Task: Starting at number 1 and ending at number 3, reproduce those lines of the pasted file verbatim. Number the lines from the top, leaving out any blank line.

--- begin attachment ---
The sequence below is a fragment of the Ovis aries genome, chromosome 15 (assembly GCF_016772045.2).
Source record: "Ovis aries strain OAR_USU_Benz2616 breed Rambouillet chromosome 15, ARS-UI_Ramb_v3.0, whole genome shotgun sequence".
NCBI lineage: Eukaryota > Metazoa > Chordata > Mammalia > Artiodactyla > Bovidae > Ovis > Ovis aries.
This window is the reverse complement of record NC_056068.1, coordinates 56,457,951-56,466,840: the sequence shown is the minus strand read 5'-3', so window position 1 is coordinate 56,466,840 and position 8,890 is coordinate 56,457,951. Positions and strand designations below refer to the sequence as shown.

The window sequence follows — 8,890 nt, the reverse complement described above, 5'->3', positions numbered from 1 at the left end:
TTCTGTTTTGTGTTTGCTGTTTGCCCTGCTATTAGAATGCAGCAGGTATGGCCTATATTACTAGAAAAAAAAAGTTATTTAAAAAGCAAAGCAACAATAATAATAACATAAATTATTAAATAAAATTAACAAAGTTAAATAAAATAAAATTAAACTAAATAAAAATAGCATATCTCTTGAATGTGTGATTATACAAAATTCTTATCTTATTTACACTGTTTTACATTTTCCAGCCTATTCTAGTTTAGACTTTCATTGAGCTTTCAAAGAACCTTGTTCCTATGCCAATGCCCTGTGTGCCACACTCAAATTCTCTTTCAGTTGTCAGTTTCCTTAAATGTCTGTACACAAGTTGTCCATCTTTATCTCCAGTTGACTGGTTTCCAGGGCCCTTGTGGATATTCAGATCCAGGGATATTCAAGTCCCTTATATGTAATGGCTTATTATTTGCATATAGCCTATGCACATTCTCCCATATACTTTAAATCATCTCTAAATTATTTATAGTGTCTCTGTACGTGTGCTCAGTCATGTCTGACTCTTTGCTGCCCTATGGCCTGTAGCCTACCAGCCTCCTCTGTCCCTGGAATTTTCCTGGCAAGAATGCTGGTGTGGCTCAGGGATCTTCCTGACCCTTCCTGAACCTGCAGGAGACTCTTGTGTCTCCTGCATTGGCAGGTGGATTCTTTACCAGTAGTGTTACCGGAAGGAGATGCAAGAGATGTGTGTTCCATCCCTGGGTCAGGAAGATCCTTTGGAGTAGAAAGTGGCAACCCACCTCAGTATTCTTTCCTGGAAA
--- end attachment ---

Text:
The sequence below is a fragment of the Ovis aries genome, chromosome 15 (assembly GCF_016772045.2).
Source record: "Ovis aries strain OAR_USU_Benz2616 breed Rambouillet chromosome 15, ARS-UI_Ramb_v3.0, whole genome shotgun sequence".
NCBI lineage: Eukaryota > Metazoa > Chordata > Mammalia > Artiodactyla > Bovidae > Ovis > Ovis aries.